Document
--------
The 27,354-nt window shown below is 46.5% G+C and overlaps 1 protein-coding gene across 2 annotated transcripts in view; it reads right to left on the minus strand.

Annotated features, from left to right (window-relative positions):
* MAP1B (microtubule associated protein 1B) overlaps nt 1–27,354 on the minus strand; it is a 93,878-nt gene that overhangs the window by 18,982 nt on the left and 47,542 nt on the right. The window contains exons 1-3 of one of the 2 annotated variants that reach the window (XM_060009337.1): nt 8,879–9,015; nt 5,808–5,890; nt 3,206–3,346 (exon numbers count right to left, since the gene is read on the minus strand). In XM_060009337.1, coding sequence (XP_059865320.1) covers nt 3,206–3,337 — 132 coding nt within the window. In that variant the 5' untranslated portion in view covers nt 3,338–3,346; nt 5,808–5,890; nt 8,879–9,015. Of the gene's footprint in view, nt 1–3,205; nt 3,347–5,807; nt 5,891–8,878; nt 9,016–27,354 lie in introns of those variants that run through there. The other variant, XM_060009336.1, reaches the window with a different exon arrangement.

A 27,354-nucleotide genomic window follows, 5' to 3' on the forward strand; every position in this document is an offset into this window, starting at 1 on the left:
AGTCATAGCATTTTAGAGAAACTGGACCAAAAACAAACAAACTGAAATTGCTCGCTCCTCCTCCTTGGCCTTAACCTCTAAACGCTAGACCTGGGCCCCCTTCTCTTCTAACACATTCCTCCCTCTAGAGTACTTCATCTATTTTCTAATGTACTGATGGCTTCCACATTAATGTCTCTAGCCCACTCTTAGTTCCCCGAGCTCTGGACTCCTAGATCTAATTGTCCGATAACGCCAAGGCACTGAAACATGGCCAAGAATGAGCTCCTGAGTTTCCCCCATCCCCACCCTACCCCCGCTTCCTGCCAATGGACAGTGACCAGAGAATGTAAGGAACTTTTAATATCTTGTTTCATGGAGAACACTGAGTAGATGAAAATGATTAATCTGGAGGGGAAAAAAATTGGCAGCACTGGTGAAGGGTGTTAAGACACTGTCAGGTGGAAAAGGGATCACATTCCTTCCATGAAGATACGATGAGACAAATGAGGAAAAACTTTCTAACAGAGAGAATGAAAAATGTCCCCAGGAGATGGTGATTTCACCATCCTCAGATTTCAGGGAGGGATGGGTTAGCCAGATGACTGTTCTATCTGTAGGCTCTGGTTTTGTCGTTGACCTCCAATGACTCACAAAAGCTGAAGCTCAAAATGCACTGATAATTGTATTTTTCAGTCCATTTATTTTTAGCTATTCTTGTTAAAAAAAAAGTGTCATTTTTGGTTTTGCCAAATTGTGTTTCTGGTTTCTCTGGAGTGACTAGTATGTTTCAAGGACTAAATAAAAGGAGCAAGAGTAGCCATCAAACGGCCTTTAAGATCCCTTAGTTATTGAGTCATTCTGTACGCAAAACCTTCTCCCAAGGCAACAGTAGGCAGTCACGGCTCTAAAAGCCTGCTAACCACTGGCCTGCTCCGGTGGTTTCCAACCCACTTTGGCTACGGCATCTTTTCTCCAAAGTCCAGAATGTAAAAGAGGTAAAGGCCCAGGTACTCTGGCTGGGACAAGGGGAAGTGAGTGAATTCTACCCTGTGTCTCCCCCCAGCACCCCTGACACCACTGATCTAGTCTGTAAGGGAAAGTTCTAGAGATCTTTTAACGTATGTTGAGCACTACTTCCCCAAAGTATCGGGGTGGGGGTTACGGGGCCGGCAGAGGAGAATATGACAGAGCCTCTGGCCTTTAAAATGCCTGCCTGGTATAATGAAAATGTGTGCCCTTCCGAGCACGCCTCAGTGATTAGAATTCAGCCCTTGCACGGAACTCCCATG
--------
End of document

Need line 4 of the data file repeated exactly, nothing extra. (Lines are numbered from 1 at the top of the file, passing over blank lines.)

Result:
A 27,354-nucleotide genomic window follows, 5' to 3' on the forward strand; every position in this document is an offset into this window, starting at 1 on the left: